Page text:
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Digne – Andy Goldsworthy's laboratory of the south






A UNESCO world heritage site


Set between Provence and the Alps, this is a territory of exceptional diversity. Two thirds of it consist of natural spaces, and it is of considerable geological interest. 300 million years of history have fashioned the landscape, with its limestone ridges, narrow gorges, folds and strata, ravines and black marl… Its geological distinctiveness is what led to the creation, in 1984, of the Réserve Géologique de Haute-Provence, which, with its 230,000 hectares, is the largest of its kind in Europe. In 2000, this protected territory became a European Geopark, and since 2004 has been a part of the UNESCO Global Network of National Geoparks.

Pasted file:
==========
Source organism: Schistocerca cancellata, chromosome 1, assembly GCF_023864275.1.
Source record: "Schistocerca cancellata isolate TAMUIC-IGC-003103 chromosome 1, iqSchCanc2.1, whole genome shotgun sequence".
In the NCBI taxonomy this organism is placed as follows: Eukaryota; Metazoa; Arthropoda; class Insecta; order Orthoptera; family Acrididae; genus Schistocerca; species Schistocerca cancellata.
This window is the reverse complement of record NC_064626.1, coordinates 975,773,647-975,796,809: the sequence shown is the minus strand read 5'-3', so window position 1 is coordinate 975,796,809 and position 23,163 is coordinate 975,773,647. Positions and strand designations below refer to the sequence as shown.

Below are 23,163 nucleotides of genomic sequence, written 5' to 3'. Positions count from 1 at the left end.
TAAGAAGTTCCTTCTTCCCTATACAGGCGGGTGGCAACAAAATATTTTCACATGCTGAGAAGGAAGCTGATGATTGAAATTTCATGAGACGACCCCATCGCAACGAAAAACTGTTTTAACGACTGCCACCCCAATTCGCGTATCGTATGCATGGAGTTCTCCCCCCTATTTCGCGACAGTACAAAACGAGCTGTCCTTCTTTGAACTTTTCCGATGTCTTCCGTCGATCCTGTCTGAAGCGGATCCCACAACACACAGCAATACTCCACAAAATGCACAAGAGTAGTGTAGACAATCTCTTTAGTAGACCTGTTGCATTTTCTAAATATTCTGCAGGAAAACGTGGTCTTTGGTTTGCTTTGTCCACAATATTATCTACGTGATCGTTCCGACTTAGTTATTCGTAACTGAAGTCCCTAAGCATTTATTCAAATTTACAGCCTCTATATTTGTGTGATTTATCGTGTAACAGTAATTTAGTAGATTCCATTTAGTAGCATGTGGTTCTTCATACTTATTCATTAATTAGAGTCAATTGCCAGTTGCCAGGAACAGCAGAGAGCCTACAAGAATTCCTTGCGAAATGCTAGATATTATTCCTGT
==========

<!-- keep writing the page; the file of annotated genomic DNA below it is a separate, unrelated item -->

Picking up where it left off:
A humanised landscape


When visiting this territory, one rapidly becomes aware that it is not exactly an untouched wilderness. The numerous abandoned villages recall that at one time it was inhabited – and not just the valleys.

"Few people live in the mountains, these days, but signs of former life are clearly visible. (…) In the landscape I don't just see nature, but also the people who are part of it. Paths, buildings and fields, in their own ways, indicate the presence of people, and that's what interests me." [Andy Goldsworthy]